It appears the main reason Bears guard Kyle Long was asked to phone in to yesterday's "Rich Eisen Show" was to talk about former Oregon Ducks, from Marcus Mariota's leadership and charisma to the culture Chip Kelly instills in his teams. The methods to Kelly's madness is an ongoing national topic now that he's blown up and pieced the Philadelphia Eagles back together despite back-to-back 10-6 seasons. 

But we here in Chicago are more concerned about what's going on at Halas Hall, now that this week marked the start of voluntary, off-field workouts under the new coaching regime. Through most accounts by hearsay, attendance is strong despite the absence of running back Matt Forte, who appears to be making whatever statement he can about working out elsewhere as he enters the final year of a four-year contract. The training facilities are open to veterans under contract for supervised weight training, and rehabbing injured players get to work with the training and medical staffs. Perhaps most importantly of all, the new coaching staff gets a fixed amount of daily classroom time with the players about the schemes they're implementing.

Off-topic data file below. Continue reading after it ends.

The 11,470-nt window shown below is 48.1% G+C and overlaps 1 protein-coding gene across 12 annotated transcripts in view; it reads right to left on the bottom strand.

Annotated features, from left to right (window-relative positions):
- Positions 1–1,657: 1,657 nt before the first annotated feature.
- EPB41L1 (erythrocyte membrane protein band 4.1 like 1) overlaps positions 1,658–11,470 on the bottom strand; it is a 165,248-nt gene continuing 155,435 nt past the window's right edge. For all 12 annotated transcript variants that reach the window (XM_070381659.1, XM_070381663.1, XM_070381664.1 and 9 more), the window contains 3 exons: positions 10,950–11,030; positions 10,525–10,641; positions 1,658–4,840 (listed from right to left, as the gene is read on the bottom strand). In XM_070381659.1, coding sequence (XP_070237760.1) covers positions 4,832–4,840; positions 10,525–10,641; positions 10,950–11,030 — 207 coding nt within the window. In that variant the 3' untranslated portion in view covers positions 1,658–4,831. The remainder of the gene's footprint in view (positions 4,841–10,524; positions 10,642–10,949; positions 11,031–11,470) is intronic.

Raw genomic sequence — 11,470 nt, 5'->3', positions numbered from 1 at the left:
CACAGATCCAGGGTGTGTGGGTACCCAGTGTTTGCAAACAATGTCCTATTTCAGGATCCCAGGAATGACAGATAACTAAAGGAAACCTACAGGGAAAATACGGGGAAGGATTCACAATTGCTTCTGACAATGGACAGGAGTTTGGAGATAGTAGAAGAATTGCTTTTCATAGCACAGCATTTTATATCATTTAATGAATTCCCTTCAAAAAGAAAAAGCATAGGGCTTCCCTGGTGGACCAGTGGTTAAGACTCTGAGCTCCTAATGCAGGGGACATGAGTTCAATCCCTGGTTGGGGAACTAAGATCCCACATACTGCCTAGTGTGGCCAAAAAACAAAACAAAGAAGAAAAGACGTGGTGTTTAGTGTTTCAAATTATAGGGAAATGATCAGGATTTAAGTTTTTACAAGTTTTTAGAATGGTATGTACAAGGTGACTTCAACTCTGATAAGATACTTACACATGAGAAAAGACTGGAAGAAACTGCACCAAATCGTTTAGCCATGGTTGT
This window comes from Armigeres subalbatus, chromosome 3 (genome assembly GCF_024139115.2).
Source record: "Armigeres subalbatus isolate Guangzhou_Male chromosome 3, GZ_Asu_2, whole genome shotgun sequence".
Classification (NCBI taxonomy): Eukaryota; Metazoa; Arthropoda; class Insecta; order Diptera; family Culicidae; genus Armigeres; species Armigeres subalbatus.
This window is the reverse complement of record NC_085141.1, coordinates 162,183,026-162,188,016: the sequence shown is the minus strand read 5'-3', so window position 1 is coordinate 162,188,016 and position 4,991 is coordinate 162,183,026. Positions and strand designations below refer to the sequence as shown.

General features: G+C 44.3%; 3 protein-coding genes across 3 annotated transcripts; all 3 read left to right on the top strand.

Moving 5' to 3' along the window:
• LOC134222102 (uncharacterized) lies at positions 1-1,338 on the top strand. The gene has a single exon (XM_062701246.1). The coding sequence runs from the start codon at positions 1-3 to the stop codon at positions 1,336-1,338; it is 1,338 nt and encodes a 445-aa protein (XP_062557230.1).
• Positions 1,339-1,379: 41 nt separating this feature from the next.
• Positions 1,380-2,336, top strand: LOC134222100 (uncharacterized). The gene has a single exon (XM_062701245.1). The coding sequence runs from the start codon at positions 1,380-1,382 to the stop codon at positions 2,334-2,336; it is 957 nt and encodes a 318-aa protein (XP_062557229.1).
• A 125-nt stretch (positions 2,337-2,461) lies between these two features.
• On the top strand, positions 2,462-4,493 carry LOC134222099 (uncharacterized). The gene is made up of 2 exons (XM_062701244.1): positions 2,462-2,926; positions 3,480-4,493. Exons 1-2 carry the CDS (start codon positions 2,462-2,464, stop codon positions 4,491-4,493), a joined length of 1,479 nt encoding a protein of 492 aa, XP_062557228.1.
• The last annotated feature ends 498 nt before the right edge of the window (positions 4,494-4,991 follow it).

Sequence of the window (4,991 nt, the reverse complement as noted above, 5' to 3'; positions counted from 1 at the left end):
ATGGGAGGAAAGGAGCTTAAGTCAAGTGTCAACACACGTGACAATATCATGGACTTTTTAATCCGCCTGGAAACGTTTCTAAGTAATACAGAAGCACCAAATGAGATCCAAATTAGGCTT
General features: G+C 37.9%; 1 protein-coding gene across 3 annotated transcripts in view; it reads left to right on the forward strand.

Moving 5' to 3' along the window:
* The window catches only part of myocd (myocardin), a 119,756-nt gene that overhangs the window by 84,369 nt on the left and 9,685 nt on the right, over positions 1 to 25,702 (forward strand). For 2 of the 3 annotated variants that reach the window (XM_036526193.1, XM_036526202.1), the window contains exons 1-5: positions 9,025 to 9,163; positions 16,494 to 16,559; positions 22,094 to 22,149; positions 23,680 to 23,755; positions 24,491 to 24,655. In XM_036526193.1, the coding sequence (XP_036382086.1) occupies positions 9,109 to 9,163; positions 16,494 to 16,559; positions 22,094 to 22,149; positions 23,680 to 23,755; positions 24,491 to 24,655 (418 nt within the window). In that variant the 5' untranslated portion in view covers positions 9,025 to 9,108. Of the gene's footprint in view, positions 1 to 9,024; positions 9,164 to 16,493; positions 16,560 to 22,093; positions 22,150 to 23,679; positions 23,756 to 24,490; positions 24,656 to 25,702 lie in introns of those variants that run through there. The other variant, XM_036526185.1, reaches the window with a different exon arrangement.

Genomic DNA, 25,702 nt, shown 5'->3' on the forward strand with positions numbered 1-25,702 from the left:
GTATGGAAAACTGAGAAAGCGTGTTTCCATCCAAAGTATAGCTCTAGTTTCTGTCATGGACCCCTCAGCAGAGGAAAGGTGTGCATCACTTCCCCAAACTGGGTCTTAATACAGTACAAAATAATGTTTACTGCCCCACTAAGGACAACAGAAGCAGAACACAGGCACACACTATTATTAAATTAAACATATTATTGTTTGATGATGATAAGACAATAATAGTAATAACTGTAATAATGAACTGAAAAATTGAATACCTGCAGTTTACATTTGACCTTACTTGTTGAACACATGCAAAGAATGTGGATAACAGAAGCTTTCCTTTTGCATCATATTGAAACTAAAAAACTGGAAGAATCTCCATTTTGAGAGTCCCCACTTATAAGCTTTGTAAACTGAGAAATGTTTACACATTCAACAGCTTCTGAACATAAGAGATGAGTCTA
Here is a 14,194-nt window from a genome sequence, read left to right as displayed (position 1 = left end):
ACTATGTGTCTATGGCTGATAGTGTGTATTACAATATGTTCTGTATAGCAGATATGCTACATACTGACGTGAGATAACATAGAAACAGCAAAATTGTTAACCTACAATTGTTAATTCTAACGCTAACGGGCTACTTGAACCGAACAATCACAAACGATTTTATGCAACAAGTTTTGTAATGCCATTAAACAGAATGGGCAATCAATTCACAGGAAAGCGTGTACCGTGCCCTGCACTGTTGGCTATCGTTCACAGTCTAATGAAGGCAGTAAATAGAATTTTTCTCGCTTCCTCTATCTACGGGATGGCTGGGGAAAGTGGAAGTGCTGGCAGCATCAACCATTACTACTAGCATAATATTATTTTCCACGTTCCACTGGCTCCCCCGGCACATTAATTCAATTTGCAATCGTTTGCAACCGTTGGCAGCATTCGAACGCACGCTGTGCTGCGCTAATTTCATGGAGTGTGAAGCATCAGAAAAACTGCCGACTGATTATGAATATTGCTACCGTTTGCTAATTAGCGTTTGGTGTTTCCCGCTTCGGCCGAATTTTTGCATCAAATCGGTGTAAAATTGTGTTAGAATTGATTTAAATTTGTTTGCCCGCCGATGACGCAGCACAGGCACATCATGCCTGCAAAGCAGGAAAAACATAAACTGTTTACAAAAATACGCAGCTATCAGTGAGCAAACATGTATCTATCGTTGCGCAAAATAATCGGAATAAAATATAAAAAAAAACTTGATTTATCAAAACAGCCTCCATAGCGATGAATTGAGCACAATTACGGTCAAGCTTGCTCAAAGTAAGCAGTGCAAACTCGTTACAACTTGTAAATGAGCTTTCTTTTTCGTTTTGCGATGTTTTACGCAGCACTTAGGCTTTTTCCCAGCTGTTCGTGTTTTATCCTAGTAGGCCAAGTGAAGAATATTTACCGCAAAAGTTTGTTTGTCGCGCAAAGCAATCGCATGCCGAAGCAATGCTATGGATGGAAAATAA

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It's certainly safe to call Long a long-term cornerstone to this offense, no matter how and where he'll be implemented. And while being careful to respect the previous regime that brought him to Chicago, the two-time Pro Bowl guard further fueled optimism when sharing the culture change in the building.

 

"The guys we're playing for now are just older versions of us," Long told Eisen. "They understand what we're going through ... They do a great job of balancing work and your life outside of football, and they're also football guys. They're crazy about it and John Fox is hitting biceps curls next to me, talking smack, telling me to put weight on the bar. I think we got the right guys in the building.

"They're a bunch of 'men's men' upstairs. They love football and everything that comes about with football. That's apparent here."

[SHOP: Gear up Bears fans]

To be fair, Marc Trestman promoted that balance between work and life outside of football, but the execution of that concept was never fully realized, and the on-field execution crumbled with each passing week. 

"We need to score more points than the other team, and defensively we need to allow less points than we're scoring," Long said. "If we can't play defense, if we can't play offense or special teams, good things aren't going to happen. I feel we have the right people in the building to achieve that. It's been very evident the past two days it's a different culture here."